They completed the triple by winning the K.O.Cup, Speedways answer to the F.A.Cup, in a two leg final against Exeter.
1964 and the Hammers roared back into life
They were managed by one of England’s greatest riders, the Wembley ace Tommy Price, who had been England’s first ever World Champion.
Bjorn Knutsson, West Ham 1964 Captain from Sweden, with Tommy Price, and possible the worlds greatest rider, Ove Fundin of Norwich and Sweden.
Broadsiding action, Harringay vs West Ham
photo below shows Alex Statham (Harringay) Tiger Stevenson (West Ham) Bluey Wilkinson (West Ham) and Jack Parker (Harringay)
Ted Ede, Malcolm Simmons, Brian Leonard, Tommy Price (Manager) Sverre Hardfelt. Norman Hunter Reg Trott and on the bike Ken McKindey (Captain)
Sverre Harfeldt won the London Riders Championship
Sverre Harfeldt won the London Riders Championship, which was consider at the time the 2nd most important Solo event in the world next to the World Speedway Championship and to cap it off, Bjorn Knutsson, who had been the Captain in 1964 before retuning to his native Sweden to Captain his Swedish Club, Vargana Wolves, won the World Championship.
1966 and they winning continues, they retain the London Cup and are narrowly beaten in the K.O.Cup Final.
1967 problems began to develop
the most notable being one third of the Stadium was demolished, but despite these West Ham still managed finish 3rd in the league. Season 68 & 69 West Ham continues to race in the British League Division One, although no major trophies were won.
West Ham saddest year was in 1970, when the team coach returning from a meeting in Holland was involved in a crash with a lorry at Lokeren in Belgium. Amongst those killed were the manager Phil Bishop who himself had been a rider at West Ham, and two of the Hammers young stars, Martyn Piddock (England) & Peter Bradshaw (Australia).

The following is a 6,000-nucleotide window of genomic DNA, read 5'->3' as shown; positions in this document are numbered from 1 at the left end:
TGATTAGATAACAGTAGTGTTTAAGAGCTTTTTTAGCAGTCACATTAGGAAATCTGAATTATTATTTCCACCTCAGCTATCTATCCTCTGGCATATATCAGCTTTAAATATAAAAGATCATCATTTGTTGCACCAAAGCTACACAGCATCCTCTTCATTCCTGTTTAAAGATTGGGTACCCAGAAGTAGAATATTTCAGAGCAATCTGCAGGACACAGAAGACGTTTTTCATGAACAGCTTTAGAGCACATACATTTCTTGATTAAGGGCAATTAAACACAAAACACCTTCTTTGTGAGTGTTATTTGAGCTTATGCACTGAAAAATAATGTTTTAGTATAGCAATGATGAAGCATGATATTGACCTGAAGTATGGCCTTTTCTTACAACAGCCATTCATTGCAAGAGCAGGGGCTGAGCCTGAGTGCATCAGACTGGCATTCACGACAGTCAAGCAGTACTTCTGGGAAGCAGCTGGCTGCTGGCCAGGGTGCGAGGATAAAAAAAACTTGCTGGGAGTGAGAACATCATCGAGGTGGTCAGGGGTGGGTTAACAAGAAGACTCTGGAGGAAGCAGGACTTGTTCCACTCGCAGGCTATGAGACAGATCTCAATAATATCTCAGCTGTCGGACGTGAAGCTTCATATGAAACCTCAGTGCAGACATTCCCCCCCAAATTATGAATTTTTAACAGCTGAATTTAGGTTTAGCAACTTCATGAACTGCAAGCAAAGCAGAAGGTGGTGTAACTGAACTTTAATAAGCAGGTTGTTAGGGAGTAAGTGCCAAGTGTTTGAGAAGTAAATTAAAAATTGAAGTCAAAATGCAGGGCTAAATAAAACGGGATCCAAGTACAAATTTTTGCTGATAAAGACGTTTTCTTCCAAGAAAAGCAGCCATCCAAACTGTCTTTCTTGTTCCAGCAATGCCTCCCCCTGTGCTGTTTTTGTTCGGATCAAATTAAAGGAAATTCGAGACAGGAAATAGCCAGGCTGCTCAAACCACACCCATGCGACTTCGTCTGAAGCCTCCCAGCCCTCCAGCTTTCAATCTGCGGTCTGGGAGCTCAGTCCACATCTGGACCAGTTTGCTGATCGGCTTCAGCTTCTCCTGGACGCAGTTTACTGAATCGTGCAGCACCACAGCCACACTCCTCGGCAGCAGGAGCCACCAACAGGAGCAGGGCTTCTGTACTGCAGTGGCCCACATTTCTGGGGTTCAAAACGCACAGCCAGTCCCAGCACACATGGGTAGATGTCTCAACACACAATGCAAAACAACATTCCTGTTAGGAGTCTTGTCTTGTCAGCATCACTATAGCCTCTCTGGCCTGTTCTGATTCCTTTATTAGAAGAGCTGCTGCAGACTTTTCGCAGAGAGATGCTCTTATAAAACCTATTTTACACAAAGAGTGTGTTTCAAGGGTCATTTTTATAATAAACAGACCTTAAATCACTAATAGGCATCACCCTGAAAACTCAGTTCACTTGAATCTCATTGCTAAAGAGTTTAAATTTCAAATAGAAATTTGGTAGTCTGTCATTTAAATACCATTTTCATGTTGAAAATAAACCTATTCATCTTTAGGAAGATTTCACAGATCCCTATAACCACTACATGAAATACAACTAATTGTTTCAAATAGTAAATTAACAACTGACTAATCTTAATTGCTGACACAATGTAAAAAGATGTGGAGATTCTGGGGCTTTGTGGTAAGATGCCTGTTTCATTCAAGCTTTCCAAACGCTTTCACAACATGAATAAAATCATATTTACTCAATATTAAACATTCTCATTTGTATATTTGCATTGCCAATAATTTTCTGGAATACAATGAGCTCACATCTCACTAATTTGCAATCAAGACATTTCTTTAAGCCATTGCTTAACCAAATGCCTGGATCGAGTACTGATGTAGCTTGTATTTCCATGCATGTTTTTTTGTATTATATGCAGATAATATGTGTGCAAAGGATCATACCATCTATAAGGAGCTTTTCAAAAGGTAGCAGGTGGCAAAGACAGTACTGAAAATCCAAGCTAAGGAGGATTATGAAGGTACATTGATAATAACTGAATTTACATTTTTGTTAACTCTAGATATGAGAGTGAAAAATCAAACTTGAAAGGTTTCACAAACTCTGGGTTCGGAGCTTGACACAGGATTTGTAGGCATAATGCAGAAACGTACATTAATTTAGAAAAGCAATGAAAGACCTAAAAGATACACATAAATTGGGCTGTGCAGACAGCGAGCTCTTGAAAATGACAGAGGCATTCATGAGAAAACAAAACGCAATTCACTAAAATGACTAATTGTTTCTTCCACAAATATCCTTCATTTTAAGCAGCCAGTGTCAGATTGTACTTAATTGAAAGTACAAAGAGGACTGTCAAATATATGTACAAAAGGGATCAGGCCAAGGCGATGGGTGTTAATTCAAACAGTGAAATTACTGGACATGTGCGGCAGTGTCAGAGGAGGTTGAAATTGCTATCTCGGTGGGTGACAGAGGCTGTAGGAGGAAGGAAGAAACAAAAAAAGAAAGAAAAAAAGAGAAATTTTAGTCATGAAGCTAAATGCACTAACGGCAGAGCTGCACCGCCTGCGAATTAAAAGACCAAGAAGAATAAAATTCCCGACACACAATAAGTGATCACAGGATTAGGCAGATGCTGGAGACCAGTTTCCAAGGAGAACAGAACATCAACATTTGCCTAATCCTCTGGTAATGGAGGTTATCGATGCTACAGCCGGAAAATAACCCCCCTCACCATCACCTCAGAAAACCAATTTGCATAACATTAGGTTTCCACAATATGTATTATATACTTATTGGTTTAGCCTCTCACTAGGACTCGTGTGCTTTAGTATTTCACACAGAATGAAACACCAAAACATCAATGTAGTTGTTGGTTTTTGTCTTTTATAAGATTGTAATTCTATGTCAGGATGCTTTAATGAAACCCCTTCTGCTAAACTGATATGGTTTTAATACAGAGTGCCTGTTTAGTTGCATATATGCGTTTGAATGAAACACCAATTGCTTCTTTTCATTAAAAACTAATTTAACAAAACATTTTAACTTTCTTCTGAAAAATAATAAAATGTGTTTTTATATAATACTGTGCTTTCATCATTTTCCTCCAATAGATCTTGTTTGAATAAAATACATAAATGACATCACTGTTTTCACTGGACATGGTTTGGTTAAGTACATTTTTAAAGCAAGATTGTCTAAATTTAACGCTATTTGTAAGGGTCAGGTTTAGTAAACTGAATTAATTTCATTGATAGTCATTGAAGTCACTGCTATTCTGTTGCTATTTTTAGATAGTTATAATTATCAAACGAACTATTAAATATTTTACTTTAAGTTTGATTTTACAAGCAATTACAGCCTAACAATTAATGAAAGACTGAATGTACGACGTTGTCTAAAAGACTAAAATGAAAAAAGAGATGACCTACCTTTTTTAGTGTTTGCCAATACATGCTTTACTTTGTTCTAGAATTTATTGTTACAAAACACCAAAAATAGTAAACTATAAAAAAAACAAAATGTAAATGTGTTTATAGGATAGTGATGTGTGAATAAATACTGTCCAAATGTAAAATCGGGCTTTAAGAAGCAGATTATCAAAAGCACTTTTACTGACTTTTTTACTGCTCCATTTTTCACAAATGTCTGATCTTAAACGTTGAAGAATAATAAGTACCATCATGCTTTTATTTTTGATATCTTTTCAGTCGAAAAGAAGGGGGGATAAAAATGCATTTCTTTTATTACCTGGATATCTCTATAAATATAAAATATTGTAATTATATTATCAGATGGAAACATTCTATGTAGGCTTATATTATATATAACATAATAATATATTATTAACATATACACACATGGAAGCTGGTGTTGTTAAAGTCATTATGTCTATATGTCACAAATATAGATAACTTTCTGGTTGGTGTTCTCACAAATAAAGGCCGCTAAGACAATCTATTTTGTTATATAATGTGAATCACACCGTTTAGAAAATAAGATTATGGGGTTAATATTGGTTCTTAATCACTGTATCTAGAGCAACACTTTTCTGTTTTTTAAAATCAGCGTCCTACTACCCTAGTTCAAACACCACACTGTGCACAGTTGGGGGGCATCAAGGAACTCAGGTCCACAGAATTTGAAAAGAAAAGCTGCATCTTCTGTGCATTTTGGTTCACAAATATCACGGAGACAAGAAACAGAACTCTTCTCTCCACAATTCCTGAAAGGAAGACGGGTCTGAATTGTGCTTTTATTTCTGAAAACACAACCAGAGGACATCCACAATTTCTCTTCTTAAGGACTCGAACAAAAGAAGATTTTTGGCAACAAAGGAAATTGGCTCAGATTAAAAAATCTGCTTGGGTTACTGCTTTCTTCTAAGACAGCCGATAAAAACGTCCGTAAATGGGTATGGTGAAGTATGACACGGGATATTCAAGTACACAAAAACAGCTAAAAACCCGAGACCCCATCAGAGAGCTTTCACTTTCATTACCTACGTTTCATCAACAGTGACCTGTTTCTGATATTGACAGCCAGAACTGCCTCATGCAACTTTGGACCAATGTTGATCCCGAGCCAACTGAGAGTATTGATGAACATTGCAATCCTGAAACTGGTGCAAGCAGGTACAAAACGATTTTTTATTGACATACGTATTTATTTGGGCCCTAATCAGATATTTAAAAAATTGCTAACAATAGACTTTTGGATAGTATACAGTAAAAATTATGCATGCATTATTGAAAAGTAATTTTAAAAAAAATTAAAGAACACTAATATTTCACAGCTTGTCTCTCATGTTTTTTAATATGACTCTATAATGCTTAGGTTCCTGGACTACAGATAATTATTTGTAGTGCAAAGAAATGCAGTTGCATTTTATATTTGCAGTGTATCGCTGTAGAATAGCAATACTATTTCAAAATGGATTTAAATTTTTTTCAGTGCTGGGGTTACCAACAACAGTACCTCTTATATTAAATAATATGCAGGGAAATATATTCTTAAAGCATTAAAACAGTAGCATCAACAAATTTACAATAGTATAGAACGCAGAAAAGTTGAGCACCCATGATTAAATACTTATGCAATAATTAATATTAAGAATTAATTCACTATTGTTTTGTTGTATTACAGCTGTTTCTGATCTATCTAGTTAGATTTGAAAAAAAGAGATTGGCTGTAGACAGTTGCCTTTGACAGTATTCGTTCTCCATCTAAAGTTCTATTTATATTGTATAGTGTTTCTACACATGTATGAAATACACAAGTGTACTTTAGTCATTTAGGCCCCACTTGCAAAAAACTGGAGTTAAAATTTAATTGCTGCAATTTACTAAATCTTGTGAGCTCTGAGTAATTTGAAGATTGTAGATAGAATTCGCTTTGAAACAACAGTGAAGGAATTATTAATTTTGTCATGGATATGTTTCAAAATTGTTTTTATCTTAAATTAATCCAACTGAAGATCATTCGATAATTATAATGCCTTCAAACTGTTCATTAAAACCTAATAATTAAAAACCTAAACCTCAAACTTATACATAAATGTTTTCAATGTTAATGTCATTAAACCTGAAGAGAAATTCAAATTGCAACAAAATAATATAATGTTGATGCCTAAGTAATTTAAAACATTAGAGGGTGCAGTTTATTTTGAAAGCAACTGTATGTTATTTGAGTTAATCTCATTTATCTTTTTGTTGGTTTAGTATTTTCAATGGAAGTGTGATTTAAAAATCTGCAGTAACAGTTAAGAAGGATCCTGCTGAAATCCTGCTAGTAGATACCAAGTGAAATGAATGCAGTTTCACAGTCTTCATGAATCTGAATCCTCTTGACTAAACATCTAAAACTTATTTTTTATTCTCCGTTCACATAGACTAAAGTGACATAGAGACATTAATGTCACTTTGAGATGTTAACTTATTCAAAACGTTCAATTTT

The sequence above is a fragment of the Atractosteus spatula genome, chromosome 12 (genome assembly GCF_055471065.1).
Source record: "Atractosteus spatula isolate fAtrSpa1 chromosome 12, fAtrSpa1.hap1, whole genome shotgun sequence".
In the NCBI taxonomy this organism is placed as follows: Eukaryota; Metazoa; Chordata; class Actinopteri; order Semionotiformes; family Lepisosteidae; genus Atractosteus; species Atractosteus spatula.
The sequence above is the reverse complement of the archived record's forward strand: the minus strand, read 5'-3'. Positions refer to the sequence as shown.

Problems became too much in 1971
A mixture of Money, Politics and the loss of the riders last year, saw the Hammers race their final lap. A slight reprieve in 1972 saw the Romford Team, who had lost their home track in the close season, racing at West Ham as the Division Two West Ham Bombers. But by May it was all over, after 44 years Speedway at West Ham ceased.
The bulldozers quickly moved in and a year later, the Stadium was just a memory.
The only connections at Custom House now are the street names on the housing estate. These are, Hoskins Close, Young Road, Wilkinson Road and Atkinson Road. Arthur Atkinson had been a pre-
The name and colours live on at Arena Essex Raceway, Purfleet, where the Elite League team, Lakeside Hammers race.
West Ham had its Glory; it also had its Tears. Speedway is a hard sport and the risk can be very high, sadly some of our Hammers paid the highest price.
Four riders gave their lives on the West Ham track,
Gerald Hussey. Gerry was a young English rider who was killed in a racing accident in Australia, while racing midget cars, which are a cross between a go-
A memorial trophy to him is still raced for at Rye House Speedway.